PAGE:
As a person who made it through the tryouts (but haven't yet gotten the Jeopardy! phone call), this is how the contestant search works as of November, 2001.
A few weeks before the tryouts
The local TV station that shows Jeopardy! advertises the contestant search, which is held at a local shopping mall.
Show up at the mall and wait in a line. You are given a color-coded wristband. This gives you a coarse ordering for a second line (e.g, green before orange, orange before yellow, etc.) Once you get through this line (probably a couple of hours) you sit at a table with other prospective contestants. You are given a sheet of paper with 10 fill-in-the-blank questions on it. The sheets are color-coded, and there are lots of different colors, so no copying is possible. The questions are $1600 and $2000 level of difficulty. There is no official time limit, though you are using a space at the table that others are waiting for, so be reasonable. The crew does not tell you the passing score, but the consensus among those of us who passed was 7. In my contestant search, 1500 people showed at the mall. Of those, 130 passed. If you pass, you are requested to go to another location (ours was a local hotel) the next day. They tell you to wear what you would wear on the show. You should also think about amusing personal anecdotes that they could use in the interview segment of the show.
Tryout Day Two:
Show up at the hotel and mill about with the other prospective contestants. You are not in competition against each other, so everyone roots for everyone else. You are then led into a conference room, where a computer projector, some cameras, and some hardware that works with the signaling devices are set up, along with a lot of chairs, where everyone sits. The Contestant Coordinators come in: their job is to get everyone to relax. After a bit of introduction they play a message from Alex on the projector. He describes the test. You are given 50 questions in 50 different categories of $1600 to $2000 level of difficulty. For each question, the question number, category and question are shown on the projector. Then, the question number, category and question are read aloud. There is a pause of 15 seconds for you to write the answer on your answer sheet (you do not have to answer in the form of a question), and then they continue on to the next question. The qualifying score is 35 correct. The test only takes about 20 minutes.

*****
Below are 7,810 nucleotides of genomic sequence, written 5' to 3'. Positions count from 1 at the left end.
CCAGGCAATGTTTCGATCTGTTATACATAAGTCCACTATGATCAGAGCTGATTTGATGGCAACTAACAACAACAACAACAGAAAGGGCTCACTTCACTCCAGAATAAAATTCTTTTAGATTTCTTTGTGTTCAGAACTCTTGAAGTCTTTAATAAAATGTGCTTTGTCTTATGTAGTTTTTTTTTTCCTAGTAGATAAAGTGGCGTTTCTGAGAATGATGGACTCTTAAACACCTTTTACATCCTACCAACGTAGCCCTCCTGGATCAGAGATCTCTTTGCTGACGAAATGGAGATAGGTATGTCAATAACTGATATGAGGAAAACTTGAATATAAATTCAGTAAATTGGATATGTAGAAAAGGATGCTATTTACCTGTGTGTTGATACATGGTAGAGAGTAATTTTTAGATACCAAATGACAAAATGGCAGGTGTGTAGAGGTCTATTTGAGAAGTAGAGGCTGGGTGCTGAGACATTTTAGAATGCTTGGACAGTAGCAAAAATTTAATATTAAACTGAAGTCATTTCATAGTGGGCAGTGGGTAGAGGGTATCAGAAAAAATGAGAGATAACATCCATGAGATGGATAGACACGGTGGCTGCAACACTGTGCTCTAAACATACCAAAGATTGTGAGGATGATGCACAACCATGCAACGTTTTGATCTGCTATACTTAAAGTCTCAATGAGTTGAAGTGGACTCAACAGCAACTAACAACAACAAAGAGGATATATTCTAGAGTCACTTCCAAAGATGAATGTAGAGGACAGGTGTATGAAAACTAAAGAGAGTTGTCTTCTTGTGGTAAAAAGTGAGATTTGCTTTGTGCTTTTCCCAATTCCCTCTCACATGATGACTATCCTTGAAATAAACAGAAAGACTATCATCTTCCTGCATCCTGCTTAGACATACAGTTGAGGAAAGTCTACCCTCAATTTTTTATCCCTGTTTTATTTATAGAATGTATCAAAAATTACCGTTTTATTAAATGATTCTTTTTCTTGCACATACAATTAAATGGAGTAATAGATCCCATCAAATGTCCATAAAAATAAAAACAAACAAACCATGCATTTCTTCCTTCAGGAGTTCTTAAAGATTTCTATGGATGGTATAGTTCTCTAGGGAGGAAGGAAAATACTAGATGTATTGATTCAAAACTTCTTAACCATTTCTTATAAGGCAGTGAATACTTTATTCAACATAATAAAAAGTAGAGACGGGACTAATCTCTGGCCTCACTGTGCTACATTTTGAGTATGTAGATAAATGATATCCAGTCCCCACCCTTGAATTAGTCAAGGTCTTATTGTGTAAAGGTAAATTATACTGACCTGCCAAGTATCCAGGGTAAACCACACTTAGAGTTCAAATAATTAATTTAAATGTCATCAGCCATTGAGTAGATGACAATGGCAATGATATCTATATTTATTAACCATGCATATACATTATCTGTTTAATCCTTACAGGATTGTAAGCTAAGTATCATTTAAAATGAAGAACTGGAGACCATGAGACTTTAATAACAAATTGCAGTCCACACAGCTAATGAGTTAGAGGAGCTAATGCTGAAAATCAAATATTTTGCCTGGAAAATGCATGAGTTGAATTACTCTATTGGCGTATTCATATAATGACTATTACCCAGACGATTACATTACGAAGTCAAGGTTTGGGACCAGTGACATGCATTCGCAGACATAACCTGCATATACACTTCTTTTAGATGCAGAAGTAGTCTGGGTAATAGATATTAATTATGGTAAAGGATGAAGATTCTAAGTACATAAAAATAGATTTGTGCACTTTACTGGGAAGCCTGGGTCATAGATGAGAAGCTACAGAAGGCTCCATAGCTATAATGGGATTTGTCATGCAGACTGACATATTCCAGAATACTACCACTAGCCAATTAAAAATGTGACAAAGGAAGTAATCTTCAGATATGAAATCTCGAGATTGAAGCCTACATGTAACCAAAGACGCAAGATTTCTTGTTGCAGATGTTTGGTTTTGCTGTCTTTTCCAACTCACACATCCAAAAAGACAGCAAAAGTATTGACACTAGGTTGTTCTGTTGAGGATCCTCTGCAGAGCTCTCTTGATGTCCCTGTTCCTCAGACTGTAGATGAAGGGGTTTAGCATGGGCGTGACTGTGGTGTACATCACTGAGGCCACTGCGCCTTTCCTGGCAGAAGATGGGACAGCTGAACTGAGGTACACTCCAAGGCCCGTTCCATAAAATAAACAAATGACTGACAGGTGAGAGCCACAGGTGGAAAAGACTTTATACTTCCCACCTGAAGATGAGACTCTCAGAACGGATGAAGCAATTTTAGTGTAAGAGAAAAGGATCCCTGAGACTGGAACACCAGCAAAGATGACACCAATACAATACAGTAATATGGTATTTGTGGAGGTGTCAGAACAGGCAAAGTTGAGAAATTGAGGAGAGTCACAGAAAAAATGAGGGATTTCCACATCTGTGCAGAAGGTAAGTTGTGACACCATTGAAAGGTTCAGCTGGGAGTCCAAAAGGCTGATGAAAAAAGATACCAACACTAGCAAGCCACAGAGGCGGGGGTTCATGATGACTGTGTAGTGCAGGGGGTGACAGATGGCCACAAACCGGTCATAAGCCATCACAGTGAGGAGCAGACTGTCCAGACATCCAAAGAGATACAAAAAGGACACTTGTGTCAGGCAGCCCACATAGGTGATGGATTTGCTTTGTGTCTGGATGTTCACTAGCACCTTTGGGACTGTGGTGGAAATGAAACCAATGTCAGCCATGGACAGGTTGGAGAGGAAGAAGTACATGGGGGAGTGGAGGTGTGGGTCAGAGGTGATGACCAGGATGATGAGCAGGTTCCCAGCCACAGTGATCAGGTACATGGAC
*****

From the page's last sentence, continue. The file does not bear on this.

After you take the test, some of the crew leave to grade the tests. The rest stay and help you fill out the contestant information form, which includes those interesting personal anecdotes. Then, the crew returns, and the names of the people who have qualified are read aloud. The rest are thanked and sent home. ("You don't even get a lousy copy of our home game!"). You have to wait 6 months to try again. Out of the 130 who made it this far, 37 qualified for the show. The crew claimed that 37/1500 was actually a high success ratio. Unfortunately, they always have more qualifiers than slots on the show. Only about 1/3 of the qualifiers actually get on the show. Qualification is good for a year. If you aren't called within a year, you must requalify.
Now comes the fun part. You have qualified, and now you get to play a little mock game. You stand in groups of three with the actual signaling buttons they use on the show. They tell you how the buttons work: You cannot answer until a little light comes on around the screen. If you signal too early, you are locked out for 1/2 second. Then after playing the game a bit, they do a little interview with you. After all the qualifiers do the game and interview, the session ends, and you go home and wait for the Jeopardy! phone call, when they call you and let you know when to be in L.A. for a taping. Which is what I am still doing.
Nope. Never got called. And I could have used the money since I was unemployed at the time. <SIGH>. I'll just have to try again the next time they come through.
But I'm not getting any younger.